2022 (11) TMI 807 - AT - Corporate Laws
Reduction of share capital - buy back of shares - Special Resolution passed under sections 100-104 of the erstwhile Companies Act, 1956 read with section 52 of the Companies Act, 2013 is in the nature of buy-back shares of non-promoters’ shareholders or not - requirement to follow the various circulars issued by SEBI for providing exit to its non-promoters’ shareholders upon de-recognition of a stock exchange where the Company was earlier listed - correct valuation of shares, protecting the interest of its public shareholders who wanted to voluntarily exit the company, or not - guidelines given by SEBI in its Exit Circular dated 10.10.2016, followed or not.
HELD THAT:- It is noted that sub-section (3) of section 419 of the Companies Act, 2013 provides that if a Single Member Bench comprising of a Single Judicial Member is constituted by President of NCLT in respect of such class of cases or such matters pertaining to such class of cases, then such a Bench would be considered competent to hear such cases. We also note that the Single Member (Judicial) Bench constituted at NCLT, Chennai by the order of the Hon’ble President, NCLT on 27.11.2017 in exercise of powers under section 419 of the Companies Act, 2013, whose copy is attached with the report of the Learned Amicus Curiae, the Single Judicial Member, Bench was entrusted with powers to dispose of cases relating to Companies Act, 2013 and the Insolvency and Bankruptcy Code, 2016 - the Single Judicial Member Bench that heard the Company Petition bearing No. CA/212/66(1)/CB/2017 and passed order dated 18.9.2019 was a validly constituted bench to hear cases under the Companies Act, 2013 by Hon’ble President, NCLT and was fully empowered and competent to hear and dispose of the said company petition.
Whether the Special Resolution passed under section 100-104 of the erstwhile Companies Act, 1956, the buy-back of non-promoters’ shares is a valid modality for providing exit to the shareholders? - HELD THAT:- A perusal of section 100 provides for the Special Resolution for reduction of shares capital in three cases viz. clauses (a), (b) and (c) of sub-section (1) of section 100. Since the share capital of the non-promoters who were to be provided option by the company, sub-sections (a) and (b) are not applicable and sub section (c) makes it clear that any paid-up share capital, which in excess of the wants of the company, can be paid off. Insofar as the present case of providing exit to the shareholders of the company, it is clear that the payoff of any paid up share capital is not in excess of the wants of the company, but due to the reason that this exclusively listed company Reed Relays on Madras Stock Exchange has got delisted because Madras Stock Exchange has been de-recognized - the buy-back of shares of exiting shareholders cannot be done by using the Securities Premium Account reserve of the company, though in the present case, the Securities Premium Account of the company has been used for buy-back of the shares.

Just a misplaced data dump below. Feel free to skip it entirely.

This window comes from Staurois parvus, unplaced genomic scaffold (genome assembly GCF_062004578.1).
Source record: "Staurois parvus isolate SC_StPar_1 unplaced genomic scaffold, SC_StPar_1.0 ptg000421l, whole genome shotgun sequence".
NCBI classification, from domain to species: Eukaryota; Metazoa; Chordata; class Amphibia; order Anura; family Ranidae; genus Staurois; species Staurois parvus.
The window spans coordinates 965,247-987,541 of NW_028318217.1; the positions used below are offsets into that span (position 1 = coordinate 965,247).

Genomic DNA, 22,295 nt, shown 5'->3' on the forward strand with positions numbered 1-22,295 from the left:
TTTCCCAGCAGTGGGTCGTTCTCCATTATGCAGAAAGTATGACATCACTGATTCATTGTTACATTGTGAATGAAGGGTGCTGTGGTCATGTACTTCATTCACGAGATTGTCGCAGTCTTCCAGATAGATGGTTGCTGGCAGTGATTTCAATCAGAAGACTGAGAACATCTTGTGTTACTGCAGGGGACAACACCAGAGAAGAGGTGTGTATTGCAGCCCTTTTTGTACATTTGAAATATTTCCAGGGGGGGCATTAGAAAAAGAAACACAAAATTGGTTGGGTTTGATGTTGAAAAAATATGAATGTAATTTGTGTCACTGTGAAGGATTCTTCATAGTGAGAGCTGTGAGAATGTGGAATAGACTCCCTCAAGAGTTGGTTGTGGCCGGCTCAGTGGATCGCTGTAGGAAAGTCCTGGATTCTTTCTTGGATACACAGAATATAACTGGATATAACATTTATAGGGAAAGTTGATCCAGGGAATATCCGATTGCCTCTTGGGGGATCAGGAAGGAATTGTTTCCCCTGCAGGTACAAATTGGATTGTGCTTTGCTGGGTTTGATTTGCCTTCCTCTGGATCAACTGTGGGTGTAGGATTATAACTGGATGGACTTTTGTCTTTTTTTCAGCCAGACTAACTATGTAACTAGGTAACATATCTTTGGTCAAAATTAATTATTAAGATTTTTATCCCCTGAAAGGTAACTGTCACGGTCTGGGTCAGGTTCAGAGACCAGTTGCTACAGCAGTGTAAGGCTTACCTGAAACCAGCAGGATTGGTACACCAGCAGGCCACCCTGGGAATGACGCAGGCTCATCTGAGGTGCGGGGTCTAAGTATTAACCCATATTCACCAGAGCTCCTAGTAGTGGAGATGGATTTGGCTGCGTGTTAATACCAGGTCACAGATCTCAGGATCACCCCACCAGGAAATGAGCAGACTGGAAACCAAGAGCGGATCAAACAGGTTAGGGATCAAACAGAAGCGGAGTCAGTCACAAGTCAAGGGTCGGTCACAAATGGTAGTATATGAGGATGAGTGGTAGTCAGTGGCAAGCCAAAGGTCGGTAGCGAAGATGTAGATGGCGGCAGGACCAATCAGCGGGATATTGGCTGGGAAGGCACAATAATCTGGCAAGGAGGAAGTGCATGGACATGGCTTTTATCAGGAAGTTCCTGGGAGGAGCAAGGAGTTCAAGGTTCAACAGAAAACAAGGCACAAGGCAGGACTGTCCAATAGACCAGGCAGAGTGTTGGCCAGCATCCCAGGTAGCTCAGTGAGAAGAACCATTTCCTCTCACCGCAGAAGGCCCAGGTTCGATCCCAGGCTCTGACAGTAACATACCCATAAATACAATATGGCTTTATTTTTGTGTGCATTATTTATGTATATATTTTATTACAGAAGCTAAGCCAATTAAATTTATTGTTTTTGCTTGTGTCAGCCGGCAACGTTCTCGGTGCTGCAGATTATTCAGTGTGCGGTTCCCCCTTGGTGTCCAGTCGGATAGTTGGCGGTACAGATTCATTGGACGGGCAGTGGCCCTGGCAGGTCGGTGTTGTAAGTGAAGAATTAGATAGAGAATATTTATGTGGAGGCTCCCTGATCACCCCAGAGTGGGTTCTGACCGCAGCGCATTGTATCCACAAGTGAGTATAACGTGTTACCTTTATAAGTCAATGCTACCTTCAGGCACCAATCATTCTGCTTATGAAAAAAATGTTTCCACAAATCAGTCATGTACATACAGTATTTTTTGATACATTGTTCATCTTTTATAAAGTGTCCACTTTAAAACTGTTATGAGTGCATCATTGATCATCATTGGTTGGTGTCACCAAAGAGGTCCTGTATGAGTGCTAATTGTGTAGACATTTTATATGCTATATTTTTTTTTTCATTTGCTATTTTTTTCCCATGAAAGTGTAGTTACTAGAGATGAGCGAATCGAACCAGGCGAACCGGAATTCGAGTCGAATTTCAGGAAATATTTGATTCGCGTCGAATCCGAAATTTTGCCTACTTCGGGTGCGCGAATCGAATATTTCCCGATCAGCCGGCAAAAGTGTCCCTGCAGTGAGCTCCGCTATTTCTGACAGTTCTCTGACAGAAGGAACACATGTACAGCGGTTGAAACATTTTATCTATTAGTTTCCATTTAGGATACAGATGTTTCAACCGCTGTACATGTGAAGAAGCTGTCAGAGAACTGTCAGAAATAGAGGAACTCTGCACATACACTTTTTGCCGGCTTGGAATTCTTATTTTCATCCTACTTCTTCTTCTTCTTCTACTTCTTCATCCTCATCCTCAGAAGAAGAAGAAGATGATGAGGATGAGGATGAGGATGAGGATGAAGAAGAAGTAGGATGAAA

Whether the company Reed Relays was obligated to follow various Exit Circulars issued by SEBI for providing exit to its non-promoters’ shareholders consequent to the de-recognition of a stock exchange where the company was exclusively listed? - HELD THAT:- The various Exit Circulars issued by SEBI are mentioned in the application but curiously the application fails to mention Exit Circular dated 10.10.2016, which provides clarity about the procedure for providing exit to public shareholders. Moreover, while this application is made on 9.2.2017, the manner in which the public shareholders have been provided exit option, is through reduction of share capital and not in accordance with the stipulations in the various Exit Circulars of SEBI - It is clear that while the circular dated 10.10.2016 of SEBI had already been issued, which the company should have known, the Company’s Board did not take note of this circular in its Board meeting on 13.10.2016 and followed a procedure that had not been stipulated by SEBI through its Exit Circulars, and which actually meant compulsory buy-back of shares rather than the opportunity of voluntary exit option.